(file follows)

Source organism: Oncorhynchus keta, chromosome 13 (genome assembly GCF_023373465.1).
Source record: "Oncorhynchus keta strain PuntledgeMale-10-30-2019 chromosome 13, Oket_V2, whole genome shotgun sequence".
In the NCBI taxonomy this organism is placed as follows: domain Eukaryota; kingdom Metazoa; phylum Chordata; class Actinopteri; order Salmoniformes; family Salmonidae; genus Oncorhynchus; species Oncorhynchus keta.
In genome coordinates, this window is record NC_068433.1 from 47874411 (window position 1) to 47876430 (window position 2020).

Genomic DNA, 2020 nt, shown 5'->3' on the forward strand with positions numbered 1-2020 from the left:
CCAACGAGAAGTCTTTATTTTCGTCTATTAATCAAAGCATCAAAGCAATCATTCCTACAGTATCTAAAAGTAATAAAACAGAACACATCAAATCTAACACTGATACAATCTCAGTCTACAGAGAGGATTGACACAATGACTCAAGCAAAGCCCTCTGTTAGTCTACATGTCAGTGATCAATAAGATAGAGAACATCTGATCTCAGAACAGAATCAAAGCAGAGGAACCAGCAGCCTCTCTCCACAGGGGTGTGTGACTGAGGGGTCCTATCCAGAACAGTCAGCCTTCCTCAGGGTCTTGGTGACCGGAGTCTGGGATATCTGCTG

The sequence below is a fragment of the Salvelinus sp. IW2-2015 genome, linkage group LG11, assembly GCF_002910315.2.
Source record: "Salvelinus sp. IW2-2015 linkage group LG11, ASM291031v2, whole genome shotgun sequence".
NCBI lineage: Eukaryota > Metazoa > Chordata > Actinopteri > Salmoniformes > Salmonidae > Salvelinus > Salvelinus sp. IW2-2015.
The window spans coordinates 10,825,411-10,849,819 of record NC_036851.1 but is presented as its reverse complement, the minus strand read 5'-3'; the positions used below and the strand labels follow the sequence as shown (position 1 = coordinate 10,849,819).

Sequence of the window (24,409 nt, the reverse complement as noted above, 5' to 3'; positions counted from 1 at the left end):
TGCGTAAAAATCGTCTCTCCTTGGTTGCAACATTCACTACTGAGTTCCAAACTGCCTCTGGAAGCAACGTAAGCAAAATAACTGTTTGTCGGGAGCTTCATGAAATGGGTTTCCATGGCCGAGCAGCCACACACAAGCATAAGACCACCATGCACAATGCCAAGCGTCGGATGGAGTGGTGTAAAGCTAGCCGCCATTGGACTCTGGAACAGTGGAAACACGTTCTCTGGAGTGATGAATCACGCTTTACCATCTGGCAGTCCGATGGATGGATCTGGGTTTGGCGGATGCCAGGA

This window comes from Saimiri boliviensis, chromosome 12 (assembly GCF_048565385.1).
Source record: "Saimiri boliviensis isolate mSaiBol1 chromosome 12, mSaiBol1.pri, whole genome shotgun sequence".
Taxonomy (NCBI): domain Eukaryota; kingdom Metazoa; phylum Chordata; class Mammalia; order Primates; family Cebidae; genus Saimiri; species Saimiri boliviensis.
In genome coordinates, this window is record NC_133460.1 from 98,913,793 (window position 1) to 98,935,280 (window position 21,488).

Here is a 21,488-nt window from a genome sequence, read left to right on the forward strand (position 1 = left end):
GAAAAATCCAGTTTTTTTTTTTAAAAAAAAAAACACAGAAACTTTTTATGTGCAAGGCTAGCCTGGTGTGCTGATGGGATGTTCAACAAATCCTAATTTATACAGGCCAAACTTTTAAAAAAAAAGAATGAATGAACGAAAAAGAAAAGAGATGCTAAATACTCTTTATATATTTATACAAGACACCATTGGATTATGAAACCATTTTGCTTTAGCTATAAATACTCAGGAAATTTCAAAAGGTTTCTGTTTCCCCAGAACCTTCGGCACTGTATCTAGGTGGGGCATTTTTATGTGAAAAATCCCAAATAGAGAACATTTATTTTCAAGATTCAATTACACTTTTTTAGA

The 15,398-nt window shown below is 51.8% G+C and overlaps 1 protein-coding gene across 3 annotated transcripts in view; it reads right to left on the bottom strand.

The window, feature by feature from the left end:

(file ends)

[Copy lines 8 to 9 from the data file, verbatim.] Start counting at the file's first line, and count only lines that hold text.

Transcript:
Source record: "Salvelinus sp. IW2-2015 linkage group LG11, ASM291031v2, whole genome shotgun sequence".
NCBI lineage: Eukaryota > Metazoa > Chordata > Actinopteri > Salmoniformes > Salmonidae > Salvelinus > Salvelinus sp. IW2-2015.